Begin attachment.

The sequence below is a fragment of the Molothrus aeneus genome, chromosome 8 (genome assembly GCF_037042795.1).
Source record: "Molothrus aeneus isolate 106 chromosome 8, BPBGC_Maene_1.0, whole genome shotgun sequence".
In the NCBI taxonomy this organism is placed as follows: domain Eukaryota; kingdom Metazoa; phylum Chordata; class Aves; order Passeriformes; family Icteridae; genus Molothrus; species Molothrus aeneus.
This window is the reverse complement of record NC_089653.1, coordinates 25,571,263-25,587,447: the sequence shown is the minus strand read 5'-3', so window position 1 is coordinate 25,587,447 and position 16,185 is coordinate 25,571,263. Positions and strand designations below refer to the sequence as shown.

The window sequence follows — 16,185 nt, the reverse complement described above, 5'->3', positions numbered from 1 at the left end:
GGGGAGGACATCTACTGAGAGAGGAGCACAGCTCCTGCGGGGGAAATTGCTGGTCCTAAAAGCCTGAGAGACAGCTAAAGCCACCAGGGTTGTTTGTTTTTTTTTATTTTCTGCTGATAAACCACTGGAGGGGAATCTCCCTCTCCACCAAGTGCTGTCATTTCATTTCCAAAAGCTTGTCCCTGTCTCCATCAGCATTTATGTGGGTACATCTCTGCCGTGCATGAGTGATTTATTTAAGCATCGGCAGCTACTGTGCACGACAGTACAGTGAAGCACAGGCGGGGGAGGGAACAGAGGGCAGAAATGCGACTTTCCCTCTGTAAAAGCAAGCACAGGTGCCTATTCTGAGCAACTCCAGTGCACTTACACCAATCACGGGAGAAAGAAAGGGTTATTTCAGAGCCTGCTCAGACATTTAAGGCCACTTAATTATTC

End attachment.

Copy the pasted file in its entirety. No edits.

The sequence below is a fragment of the Molothrus aeneus genome, chromosome 8 (genome assembly GCF_037042795.1).
Source record: "Molothrus aeneus isolate 106 chromosome 8, BPBGC_Maene_1.0, whole genome shotgun sequence".
In the NCBI taxonomy this organism is placed as follows: domain Eukaryota; kingdom Metazoa; phylum Chordata; class Aves; order Passeriformes; family Icteridae; genus Molothrus; species Molothrus aeneus.
This window is the reverse complement of record NC_089653.1, coordinates 25,571,263-25,587,447: the sequence shown is the minus strand read 5'-3', so window position 1 is coordinate 25,587,447 and position 16,185 is coordinate 25,571,263. Positions and strand designations below refer to the sequence as shown.

The window sequence follows — 16,185 nt, the reverse complement described above, 5'->3', positions numbered from 1 at the left end:
GGGGAGGACATCTACTGAGAGAGGAGCACAGCTCCTGCGGGGGAAATTGCTGGTCCTAAAAGCCTGAGAGACAGCTAAAGCCACCAGGGTTGTTTGTTTTTTTTTATTTTCTGCTGATAAACCACTGGAGGGGAATCTCCCTCTCCACCAAGTGCTGTCATTTCATTTCCAAAAGCTTGTCCCTGTCTCCATCAGCATTTATGTGGGTACATCTCTGCCGTGCATGAGTGATTTATTTAAGCATCGGCAGCTACTGTGCACGACAGTACAGTGAAGCACAGGCGGGGGAGGGAACAGAGGGCAGAAATGCGACTTTCCCTCTGTAAAAGCAAGCACAGGTGCCTATTCTGAGCAACTCCAGTGCACTTACACCAATCACGGGAGAAAGAAAGGGTTATTTCAGAGCCTGCTCAGACATTTAAGGCCACTTAATTATTC